Listen to this article

NEW YORK – Soon after ex-cardinal and ex-priest Theodore McCarrick was arraigned in a Massachusetts criminal court Sept. 3 on assault and battery charges, attorneys and activists alike stood on the five steps leading up to the Dedham District Court courthouse and tried to capture the day’s significance.

“Today marks a new phase in the global struggle to hold bishops accountable,” said Anne Barrett Doyle, co-director of bishop-accountability.org, into microphones set up by various news outlets. “The world is witnessing what was unimaginable 20 years ago, a powerful (former) cardinal forced to answer child sex abuse charges in a suburban courtroom.”

Moments before, attorney Mitchell Garabedian, who represents the plaintiff and sat near McCarrick during the proceedings, told reporters outside of the courthouse that this was a “very emotional day” for his client, who has “been waiting for this day for decades,” and is “riding an emotional roller coaster right now.”

“Justice will prevail. The truth will be heard, and children will be kept safe,” he said. “My client, a courageous clergy sex abuse survivor, is strong and is ready to face Cardinal McCarrick.”

In the hearing that lasted about five minutes, the 91-year-old laicized cleric pled not guilty and was ordered to return to the courthouse on October 28 for a pretrial hearing, with a number of conditions set for his release. It was McCarrick’s first public appearance since 2018.

He arrived at Dedham District Court on Friday around 8:30 a.m., at which time he was ushered up a ramp and into the courthouse by marshals as a media frenzy ensued. Protestors watched as well, one shouting “shame on you” from afar.

He was dressed in a tan polo and a blazer and used a walker. Upon entry into the courtroom, he was seated on a front-row bench on the right side of the courtroom. Throughout the proceedings and afterwards, he never spoke or acknowledged anyone or anything happening around him.

An attorney briefly spoke on his behalf to accept the conditions of his release. Those conditions included a $5,000 cash bail. The laicized cleric was ordered to have no contact with the alleged victim or with anyone under 18, to not leave the United States, and to surrender his passport. He was also warned that if he is charged with a crime in the time until his pretrial hearing he could be incarcerated.

In a statement released Friday, the Archdiocese of Boston told Crux: “Today’s legal proceeding is an important step in revealing the truth in a just and consequential manner. McCarrick’s canonical conviction resulted in his dismissal from the priesthood. Today he stands he stands before the people of the Commonwealth through the judicial system to answer the serious charges against him.”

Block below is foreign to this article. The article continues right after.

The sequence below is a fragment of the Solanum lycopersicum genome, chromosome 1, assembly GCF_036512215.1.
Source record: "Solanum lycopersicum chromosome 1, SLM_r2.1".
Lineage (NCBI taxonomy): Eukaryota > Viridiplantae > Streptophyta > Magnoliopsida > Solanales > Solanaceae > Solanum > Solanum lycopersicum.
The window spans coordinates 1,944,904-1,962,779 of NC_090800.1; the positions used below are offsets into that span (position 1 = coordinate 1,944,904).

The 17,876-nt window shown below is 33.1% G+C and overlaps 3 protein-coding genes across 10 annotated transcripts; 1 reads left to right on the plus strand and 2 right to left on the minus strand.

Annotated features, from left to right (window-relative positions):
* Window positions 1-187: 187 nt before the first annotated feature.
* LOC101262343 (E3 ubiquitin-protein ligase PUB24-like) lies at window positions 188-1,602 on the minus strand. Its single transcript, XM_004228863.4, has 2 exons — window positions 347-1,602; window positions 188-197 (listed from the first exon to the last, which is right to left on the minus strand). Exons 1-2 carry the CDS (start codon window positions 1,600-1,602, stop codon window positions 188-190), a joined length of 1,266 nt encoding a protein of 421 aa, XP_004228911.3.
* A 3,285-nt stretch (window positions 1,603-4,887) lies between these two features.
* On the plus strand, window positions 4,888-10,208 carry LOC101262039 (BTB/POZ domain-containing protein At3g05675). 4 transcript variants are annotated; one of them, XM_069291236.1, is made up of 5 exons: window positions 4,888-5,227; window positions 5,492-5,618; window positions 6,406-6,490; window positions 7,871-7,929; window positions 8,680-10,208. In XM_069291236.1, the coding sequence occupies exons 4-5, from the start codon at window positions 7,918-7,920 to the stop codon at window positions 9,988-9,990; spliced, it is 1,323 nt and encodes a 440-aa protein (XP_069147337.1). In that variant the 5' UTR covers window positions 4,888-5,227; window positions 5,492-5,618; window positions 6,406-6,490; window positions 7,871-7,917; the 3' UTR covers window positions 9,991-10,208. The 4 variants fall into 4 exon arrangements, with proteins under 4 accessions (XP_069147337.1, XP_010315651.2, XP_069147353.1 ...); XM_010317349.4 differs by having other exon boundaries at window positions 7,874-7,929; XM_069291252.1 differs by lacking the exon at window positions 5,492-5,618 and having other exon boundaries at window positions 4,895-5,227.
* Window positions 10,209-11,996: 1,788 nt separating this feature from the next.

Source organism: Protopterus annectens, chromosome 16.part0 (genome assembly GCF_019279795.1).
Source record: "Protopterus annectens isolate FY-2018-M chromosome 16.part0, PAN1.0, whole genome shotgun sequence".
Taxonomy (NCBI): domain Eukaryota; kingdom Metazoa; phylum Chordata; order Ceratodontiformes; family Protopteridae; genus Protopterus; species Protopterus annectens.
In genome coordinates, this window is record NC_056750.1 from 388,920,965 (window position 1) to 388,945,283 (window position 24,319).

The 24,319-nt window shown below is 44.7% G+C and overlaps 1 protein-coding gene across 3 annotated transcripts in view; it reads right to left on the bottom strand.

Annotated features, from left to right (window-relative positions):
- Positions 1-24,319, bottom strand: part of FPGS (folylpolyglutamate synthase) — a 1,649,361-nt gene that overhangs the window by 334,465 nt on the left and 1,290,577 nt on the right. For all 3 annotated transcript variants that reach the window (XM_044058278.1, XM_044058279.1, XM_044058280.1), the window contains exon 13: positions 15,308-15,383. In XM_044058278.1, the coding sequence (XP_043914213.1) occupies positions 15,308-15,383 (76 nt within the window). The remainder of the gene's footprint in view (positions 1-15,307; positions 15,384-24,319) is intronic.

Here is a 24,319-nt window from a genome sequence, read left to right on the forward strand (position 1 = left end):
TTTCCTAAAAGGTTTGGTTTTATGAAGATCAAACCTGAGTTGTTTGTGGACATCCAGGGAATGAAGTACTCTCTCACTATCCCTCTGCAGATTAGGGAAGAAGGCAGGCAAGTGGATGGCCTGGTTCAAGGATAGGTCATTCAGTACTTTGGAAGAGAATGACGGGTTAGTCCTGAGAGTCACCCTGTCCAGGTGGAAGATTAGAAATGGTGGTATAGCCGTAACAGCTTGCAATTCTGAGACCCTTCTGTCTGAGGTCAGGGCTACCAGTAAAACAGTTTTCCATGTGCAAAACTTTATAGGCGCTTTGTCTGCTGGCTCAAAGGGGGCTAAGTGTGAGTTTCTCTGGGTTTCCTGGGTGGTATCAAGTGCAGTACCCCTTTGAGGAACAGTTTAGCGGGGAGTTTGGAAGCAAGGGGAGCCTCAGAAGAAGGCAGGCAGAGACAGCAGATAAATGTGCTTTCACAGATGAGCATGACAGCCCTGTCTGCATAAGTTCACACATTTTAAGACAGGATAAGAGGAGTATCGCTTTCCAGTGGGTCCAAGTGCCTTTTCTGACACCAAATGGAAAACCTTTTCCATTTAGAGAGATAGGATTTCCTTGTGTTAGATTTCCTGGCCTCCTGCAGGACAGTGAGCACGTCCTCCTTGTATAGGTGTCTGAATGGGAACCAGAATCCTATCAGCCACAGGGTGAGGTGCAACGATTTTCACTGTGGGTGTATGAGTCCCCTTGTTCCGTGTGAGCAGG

Cardinal Seán O’Malley, Archbishop of Boston, heads the Vatican’s Pontifical Commission for the Protection of Minors and has long been a leader in the church’s ongoing recovery from the clergy sex abuse crisis.

McCarrick is the first former or current U.S. cardinal to be charged criminally with sexual abuse. The charges – three counts of indecent assault and battery on a person over 14 – stem from McCarrick allegedly sexually assaulting a 16-year-old boy during a wedding reception at Wellesley College on June 8, 1974.

“We are grateful that the survivor in the Massachusetts case and all survivors, who have the courage to come forward, bring to light the crimes alleged,” Friday’s statement from the Boston Archdiocese added. “We pray for all impacted by this case and for all survivors of clergy sexual abuse that they are able to experience healing and know of God’s endless love for them today and always.”

Even though the charges are from nearly 50 years ago, a specific aspect of the statute of limitations on criminal charges in Massachusetts allowed McCarrick’s accuser to pursue charges for the alleged sexual assault.

The statute of limitations for criminal cases in Massachusetts is set up to “toll” or pause when the offender is out of the state. McCarrick has never resided in Massachusetts, therefore the statute of limitations for this case doesn’t apply.

Mary Leary, a former Massachusetts child sex abuse prosecutor, previously told Crux that the fact that the statute of limitations “toll” in Massachusetts is useful tool for prosecutors, especially in child sexual abuse cases, because “sometimes it requires people to be older before they have the strength and courage” to come forward with an allegation.

She acknowledged, however, that the 50-year-gap between the criminal event and charge could make things more complicated in the courtroom.

“People’s memories fade. People’s ability to corroborate what they remember disappears. Witnesses become unavailable,” Leary said. “Those things come into play and make it harder to prove a case if you’re the government, and harder to defend if you’re the defendant.”

McCarrick was laicized – reduced to lay status – by the Vatican in 2019 after allegations of sexual abuse against adults and minors were substantiated. To date, there have been a number of civil lawsuits filed against McCarrick, mostly in New Jersey and New York. However, none of them were filed criminally.

The day before the arraignment, a former employee and a former priest of the Archdiocese of Newark filed new lawsuits alleging unpermitted sexual contact by McCarrick for alleged incidents in 1991.

Follow John Lavenburg on Twitter: @johnlavenburg